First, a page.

Columbus has done good job preserving buildings

LAST week’s story about the restoration of Irwin Gardens should serve as a reminder that Columbus is not all about contemporary architecture.

The gardens, which have opened to the public on a limited basis for several decades, date to the 1910s, when architect Henry A. Phillips laid out a plan for an outdoor space modeled on those from ancient Pompeii.

They were maintained for much of their history by the Irwin, Sweeney and Miller families. That responsibility was passed on in 2009 to the current owners, Chris and Jessica Stevens, who commissioned the current restoration.

Preservation of Columbus’ brick and mortar history is something of a counter-balance to the more modern architecture that has created the city’s tourism industry.

The funny thing is that many of the examples of contemporary architecture in Columbus now actually qualify for historic status. To date, seven local buildings — First Baptist, First Christian and North Christian churches; the old Irwin Union Bank and Trust Co.; McDowell School; the Miller House; and the old Republic building — have been designated as National Historic Landmarks.

Fairly or unfairly, many attitudes in the community have been shaped by the perception that the wrecking ball has been the method of choice in the development of Columbus’ built environment.

Ironically, in the case of most of the city’s landmark buildings, designers didn’t have to build on the rubble of other structures. First Baptist and North Christian churches, McDowell School and the Miller House were built mostly on vacant spaces. The Republic was shaped over an old car lot, and the land for First Christian had previously been a downtown park.

The only landmark building that required significant removal of existing structures was the former Irwin Union Bank at Fifth and Washington streets (now Cummins Inc.’s Irwin Conference Center).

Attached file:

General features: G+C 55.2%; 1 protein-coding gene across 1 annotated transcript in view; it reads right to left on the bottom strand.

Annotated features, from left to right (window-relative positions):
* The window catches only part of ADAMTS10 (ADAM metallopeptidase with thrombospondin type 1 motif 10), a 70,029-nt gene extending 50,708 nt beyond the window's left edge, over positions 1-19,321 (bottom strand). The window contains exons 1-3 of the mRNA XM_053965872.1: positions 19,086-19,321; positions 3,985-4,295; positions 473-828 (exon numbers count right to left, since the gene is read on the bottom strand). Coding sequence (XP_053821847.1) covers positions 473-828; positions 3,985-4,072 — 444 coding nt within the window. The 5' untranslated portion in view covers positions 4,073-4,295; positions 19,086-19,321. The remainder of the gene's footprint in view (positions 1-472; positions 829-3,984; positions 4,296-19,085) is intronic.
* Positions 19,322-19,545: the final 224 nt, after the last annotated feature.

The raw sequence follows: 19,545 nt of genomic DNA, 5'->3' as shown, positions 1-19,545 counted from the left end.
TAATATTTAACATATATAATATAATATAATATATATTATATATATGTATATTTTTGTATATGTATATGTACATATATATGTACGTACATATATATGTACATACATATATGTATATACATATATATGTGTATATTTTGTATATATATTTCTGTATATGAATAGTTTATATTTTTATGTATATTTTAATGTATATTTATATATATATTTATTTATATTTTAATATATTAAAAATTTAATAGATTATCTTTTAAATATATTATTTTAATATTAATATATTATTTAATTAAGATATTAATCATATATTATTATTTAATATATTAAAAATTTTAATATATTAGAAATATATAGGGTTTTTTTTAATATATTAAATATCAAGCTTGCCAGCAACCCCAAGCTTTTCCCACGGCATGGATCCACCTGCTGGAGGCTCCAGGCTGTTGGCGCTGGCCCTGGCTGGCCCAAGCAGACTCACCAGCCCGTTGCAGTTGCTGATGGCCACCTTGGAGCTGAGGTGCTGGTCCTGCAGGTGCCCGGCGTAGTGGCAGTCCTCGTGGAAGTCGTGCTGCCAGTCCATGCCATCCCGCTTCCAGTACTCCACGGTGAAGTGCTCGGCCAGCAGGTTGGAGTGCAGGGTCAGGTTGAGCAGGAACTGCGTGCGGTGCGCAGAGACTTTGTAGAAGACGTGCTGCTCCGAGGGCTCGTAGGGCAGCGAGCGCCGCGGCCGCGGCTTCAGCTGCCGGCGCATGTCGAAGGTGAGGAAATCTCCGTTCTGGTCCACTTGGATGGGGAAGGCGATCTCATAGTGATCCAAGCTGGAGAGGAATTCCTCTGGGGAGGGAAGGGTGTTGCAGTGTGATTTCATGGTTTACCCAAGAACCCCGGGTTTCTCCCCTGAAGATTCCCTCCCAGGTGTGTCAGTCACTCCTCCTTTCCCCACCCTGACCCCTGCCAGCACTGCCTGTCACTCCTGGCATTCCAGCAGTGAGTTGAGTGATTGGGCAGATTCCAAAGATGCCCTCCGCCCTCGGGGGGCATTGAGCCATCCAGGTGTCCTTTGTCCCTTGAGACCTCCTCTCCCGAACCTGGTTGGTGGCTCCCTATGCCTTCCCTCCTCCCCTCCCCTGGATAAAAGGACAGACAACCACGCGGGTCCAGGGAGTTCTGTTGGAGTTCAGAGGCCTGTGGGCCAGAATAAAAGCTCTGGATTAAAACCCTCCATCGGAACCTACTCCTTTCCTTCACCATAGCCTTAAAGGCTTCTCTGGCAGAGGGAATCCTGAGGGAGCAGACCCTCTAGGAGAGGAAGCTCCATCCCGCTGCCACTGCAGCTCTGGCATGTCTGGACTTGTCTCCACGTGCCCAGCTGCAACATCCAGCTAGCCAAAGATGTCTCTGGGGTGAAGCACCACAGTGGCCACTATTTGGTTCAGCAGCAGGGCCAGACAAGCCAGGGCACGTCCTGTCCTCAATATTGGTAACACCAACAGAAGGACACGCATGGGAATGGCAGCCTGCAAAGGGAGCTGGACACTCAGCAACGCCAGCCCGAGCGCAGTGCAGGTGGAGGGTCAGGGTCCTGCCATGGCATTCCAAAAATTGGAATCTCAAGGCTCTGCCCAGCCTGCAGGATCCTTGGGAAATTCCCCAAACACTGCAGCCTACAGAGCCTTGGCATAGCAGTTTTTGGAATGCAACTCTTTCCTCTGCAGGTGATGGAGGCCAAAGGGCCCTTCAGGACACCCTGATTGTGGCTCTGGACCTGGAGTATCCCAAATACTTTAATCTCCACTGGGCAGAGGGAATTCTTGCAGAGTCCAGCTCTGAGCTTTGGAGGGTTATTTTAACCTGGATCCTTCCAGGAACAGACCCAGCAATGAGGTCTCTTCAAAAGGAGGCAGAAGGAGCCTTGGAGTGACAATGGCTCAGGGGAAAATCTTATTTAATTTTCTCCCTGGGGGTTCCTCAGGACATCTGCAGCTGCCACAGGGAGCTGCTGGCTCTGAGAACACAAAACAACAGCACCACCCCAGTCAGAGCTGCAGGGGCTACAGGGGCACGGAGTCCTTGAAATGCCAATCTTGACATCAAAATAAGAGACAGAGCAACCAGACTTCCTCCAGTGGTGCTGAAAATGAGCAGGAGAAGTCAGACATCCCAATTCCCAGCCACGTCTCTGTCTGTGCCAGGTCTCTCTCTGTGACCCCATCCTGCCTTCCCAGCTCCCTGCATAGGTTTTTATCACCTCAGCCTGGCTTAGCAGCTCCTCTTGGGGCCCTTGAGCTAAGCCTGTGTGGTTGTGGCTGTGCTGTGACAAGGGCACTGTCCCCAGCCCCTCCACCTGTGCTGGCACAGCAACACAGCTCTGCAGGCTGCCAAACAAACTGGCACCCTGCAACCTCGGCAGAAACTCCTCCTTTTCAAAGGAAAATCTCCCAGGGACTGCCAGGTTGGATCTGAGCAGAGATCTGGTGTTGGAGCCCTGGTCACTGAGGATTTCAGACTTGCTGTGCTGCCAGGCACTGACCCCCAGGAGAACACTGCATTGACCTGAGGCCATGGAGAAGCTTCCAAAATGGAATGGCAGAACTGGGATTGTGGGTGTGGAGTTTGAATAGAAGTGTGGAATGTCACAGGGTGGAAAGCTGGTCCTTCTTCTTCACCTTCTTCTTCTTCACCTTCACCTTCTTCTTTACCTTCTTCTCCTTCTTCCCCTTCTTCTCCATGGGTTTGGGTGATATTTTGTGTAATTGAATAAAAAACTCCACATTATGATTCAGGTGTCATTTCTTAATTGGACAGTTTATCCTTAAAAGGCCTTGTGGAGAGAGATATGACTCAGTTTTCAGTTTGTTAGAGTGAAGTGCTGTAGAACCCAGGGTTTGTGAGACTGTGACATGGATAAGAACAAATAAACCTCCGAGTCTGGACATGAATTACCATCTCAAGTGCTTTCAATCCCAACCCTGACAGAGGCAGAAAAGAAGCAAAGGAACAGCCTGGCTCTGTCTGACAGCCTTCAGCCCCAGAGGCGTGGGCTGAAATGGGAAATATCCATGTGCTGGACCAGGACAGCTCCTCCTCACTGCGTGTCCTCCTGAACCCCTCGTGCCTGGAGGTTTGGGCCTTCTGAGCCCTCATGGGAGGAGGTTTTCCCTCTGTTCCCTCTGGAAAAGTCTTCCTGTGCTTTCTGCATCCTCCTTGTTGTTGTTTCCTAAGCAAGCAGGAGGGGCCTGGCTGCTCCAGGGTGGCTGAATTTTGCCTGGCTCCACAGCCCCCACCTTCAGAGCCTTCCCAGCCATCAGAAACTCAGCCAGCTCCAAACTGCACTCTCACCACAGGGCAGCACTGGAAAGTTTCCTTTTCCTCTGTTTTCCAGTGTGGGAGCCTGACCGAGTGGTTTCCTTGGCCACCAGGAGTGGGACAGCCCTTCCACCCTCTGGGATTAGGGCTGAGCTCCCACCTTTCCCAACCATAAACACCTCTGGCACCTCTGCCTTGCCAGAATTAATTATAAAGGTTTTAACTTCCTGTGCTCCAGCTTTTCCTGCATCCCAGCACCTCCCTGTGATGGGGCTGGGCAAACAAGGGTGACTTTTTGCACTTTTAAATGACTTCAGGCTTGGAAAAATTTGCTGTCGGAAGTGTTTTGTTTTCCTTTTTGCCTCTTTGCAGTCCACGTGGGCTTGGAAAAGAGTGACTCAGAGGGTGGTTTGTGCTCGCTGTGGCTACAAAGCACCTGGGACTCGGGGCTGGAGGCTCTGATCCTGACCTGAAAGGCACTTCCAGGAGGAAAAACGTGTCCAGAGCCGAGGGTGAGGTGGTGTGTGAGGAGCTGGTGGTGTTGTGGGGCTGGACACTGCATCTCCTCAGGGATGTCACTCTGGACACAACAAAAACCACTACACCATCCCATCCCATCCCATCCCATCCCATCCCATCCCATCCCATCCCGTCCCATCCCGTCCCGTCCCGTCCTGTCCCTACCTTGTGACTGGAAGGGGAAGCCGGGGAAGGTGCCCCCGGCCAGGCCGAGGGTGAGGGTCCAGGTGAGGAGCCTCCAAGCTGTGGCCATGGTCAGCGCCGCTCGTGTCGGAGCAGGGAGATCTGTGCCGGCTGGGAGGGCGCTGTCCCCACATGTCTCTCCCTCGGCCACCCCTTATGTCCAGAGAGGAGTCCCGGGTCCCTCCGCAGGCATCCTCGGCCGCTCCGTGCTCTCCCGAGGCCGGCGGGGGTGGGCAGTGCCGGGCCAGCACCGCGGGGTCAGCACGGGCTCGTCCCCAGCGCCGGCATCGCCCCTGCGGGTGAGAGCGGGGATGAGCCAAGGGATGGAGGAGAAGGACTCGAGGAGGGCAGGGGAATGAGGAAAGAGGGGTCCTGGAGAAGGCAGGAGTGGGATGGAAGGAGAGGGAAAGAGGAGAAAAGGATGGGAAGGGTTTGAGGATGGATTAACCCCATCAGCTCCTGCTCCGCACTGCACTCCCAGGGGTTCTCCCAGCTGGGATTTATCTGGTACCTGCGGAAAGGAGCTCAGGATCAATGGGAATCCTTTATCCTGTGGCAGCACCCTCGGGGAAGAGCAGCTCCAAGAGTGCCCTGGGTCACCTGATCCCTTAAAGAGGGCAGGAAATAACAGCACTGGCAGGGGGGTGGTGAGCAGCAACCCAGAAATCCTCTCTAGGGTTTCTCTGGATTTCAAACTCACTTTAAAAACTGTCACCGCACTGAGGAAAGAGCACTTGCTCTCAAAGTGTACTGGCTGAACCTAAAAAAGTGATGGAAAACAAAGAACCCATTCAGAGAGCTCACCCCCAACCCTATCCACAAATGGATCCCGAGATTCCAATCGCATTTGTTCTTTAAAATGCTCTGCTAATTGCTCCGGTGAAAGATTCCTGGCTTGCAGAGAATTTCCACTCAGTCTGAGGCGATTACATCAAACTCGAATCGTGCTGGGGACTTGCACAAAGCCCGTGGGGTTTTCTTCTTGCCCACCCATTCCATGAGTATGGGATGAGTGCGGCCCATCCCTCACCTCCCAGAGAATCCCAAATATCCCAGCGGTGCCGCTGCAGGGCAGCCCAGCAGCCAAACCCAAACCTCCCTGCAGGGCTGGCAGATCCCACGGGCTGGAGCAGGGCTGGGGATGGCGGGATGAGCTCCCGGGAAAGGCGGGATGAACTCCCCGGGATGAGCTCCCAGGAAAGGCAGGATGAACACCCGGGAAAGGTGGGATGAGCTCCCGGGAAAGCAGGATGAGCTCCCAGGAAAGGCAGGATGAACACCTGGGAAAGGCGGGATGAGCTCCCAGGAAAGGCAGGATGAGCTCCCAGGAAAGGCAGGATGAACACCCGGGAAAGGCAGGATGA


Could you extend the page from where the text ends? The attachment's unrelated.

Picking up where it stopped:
To be honest, I’ve never encountered anyone who raised much concern about the fate of the structures the bank building replaced in 1951. One on the northwest corner of Fifth and Washington was the nondescript Griffin building. It was the structure behind it on Fifth Street that not only drew no sympathy but elicited sighs of relief that it would no longer be a public hazard.

Even the owner, John Sohn, was glad to see the Columbus Milling Co. leveled. I still recall a 2001 interview in which John said of the sale and later demolition, “It meant that I finally could get some sleep.” He recalled that as a young business owner who had inherited the property, he would dread the sound of a fire department siren, speculating that the mill was on fire. “I knew that if it did catch on fire, there was a good possibility it would take most of the downtown with it.”

That sense of relief at a building’s demolition was not universal as to other urban removals. Easily the most contested of those projects was the demolition of several 19th-century buildings encompassing Third, Fourth, Washington and Brown streets to make way for the original Commons.

Opponents of the plan pictured the project as an assault on the city’s history and argued instead that the existing structures deserved to be restored to their original grandeur. There were obviously other factors that fed the opposition, but even today some still regret that many of the buildings couldn’t have been saved.

The problem was that no one seemed willing to make the needed financial investment in restoration. Just to clean up the decay that had developed over the years would have required millions. By 1970, the buildings on the site had deteriorated to the point that many were uninhabitable. Some of those that were habitable weren’t exactly good examples of civic pride at work, particularly those that served as downtown watering holes.

Even I.M. Pei’s Bartholomew County Library was viewed by some as an insult to the past, especially since it required the removal of the original but much smaller Carnegie Library. There was a certain quaintness associated with the original building, particularly in its design, which resembled an opened book.

While the past has been sacrificed to make way for the contemporary, Columbus can boast of a pretty impressive record in preservation of its built environment.

The Bartholomew County Courthouse (which dates to 1874) has been scrupulously preserved. So has Charles Sparrell’s original City Hall at Fifth and Franklin streets. In fact, a number of downtown buildings designed by Sparrell around the turn of the 20th century still stand, and several are on the National Register of Historic Places, including the old Garfield School, which is now the expanded version of the Bartholomew Consolidated School Corp. administration building.

Thanks to Xenia Miller, the Franklin Square buildings on Franklin Street were not only rescued from urban decay but restored to pristine condition. So is the expanded Visitors Center, which was once a down-on-its-heels residence.

Perhaps the city’s efforts to look to the future have required that some of its past be sacrificed. On the other hand, it’s obvious that some of that past has been preserved for the future.

Harry McCawley is the former associate editor of The Republic. He can be reached at harry@therepublic.com.